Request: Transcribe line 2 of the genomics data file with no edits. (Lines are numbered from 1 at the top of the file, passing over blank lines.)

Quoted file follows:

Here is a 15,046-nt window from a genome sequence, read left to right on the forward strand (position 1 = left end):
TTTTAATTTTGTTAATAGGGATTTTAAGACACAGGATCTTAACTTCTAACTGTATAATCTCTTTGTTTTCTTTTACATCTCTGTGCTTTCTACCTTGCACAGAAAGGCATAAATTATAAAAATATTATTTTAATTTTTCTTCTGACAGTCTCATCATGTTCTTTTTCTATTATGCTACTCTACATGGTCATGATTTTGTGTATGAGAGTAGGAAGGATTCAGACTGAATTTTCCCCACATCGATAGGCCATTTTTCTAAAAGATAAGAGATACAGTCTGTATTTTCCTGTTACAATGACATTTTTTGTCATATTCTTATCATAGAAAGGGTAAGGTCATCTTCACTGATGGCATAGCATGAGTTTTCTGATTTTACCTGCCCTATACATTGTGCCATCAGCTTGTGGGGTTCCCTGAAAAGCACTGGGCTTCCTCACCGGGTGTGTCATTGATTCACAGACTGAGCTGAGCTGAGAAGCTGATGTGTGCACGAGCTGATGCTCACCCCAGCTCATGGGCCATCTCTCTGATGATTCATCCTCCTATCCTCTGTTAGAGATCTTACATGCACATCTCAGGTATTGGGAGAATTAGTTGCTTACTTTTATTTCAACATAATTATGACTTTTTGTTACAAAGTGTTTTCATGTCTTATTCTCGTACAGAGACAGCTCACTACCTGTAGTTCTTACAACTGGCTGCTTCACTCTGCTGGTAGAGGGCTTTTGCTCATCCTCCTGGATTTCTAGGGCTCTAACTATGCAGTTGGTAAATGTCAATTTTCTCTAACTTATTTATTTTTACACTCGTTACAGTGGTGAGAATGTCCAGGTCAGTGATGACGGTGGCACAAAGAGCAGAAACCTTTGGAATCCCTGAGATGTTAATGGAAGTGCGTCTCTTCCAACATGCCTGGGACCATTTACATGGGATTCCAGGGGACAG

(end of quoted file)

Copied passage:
TTTTAATTTTGTTAATAGGGATTTTAAGACACAGGATCTTAACTTCTAACTGTATAATCTCTTTGTTTTCTTTTACATCTCTGTGCTTTCTACCTTGCACAGAAAGGCATAAATTATAAAAATATTATTTTAATTTTTCTTCTGACAGTCTCATCATGTTCTTTTTCTATTATGCTACTCTACATGGTCATGATTTTGTGTATGAGAGTAGGAAGGATTCAGACTGAATTTTCCCCACATCGATAGGCCATTTTTCTAAAAGATAAGAGATACAGTCTGTATTTTCCTGTTACAATGACATTTTTTGTCATATTCTTATCATAGAAAGGGTAAGGTCATCTTCACTGATGGCATAGCATGAGTTTTCTGATTTTACCTGCCCTATACATTGTGCCATCAGCTTGTGGGGTTCCCTGAAAAGCACTGGGCTTCCTCACCGGGTGTGTCATTGATTCACAGACTGAGCTGAGCTGAGAAGCTGATGTGTGCACGAGCTGATGCTCACCCCAGCTCATGGGCCATCTCTCTGATGATTCATCCTCCTATCCTCTGTTAGAGATCTTACATGCACATCTCAGGTATTGGGAGAATTAGTTGCTTACTTTTATTTCAACATAATTATGACTTTTTGTTACAAAGTGTTTTCATGTCTTATTCTCGTACAGAGACAGCTCACTACCTGTAGTTCTTACAACTGGCTGCTTCACTCTGCTGGTAGAGGGCTTTTGCTCATCCTCCTGGATTTCTAGGGCTCTAACTATGCAGTTGGTAAATGTCAATTTTCTCTAACTTATTTATTTTTACACTCGTTACAGTGGTGAGAATGTCCAGGTCAGTGATGACGGTGGCACAAAGAGCAGAAACCTTTGGAATCCCTGAGATGTTAATGGAAGTGCGTCTCTTCCAACATGCCTGGGACCATTTACATGGGATTCCAGGGGACAG